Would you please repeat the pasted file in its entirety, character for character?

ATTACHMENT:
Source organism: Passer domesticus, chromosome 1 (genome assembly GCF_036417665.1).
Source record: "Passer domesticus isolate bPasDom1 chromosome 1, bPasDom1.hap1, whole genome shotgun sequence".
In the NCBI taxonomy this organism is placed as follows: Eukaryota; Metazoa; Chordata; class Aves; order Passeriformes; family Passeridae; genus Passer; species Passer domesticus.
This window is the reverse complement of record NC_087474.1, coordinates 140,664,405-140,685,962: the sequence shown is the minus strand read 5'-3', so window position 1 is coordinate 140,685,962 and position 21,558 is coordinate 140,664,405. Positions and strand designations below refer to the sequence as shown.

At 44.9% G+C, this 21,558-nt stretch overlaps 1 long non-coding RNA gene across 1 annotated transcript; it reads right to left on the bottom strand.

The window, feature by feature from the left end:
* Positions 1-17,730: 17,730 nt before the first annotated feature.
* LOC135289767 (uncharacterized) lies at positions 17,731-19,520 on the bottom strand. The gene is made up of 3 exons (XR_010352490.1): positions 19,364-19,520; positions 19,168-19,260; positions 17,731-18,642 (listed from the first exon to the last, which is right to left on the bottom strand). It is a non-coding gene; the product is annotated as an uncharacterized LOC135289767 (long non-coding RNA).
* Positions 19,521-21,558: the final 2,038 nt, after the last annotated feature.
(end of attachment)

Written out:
Source organism: Passer domesticus, chromosome 1 (genome assembly GCF_036417665.1).
Source record: "Passer domesticus isolate bPasDom1 chromosome 1, bPasDom1.hap1, whole genome shotgun sequence".
In the NCBI taxonomy this organism is placed as follows: Eukaryota; Metazoa; Chordata; class Aves; order Passeriformes; family Passeridae; genus Passer; species Passer domesticus.
This window is the reverse complement of record NC_087474.1, coordinates 140,664,405-140,685,962: the sequence shown is the minus strand read 5'-3', so window position 1 is coordinate 140,685,962 and position 21,558 is coordinate 140,664,405. Positions and strand designations below refer to the sequence as shown.

At 44.9% G+C, this 21,558-nt stretch overlaps 1 long non-coding RNA gene across 1 annotated transcript; it reads right to left on the bottom strand.

The window, feature by feature from the left end:
* Positions 1-17,730: 17,730 nt before the first annotated feature.
* LOC135289767 (uncharacterized) lies at positions 17,731-19,520 on the bottom strand. The gene is made up of 3 exons (XR_010352490.1): positions 19,364-19,520; positions 19,168-19,260; positions 17,731-18,642 (listed from the first exon to the last, which is right to left on the bottom strand). It is a non-coding gene; the product is annotated as an uncharacterized LOC135289767 (long non-coding RNA).
* Positions 19,521-21,558: the final 2,038 nt, after the last annotated feature.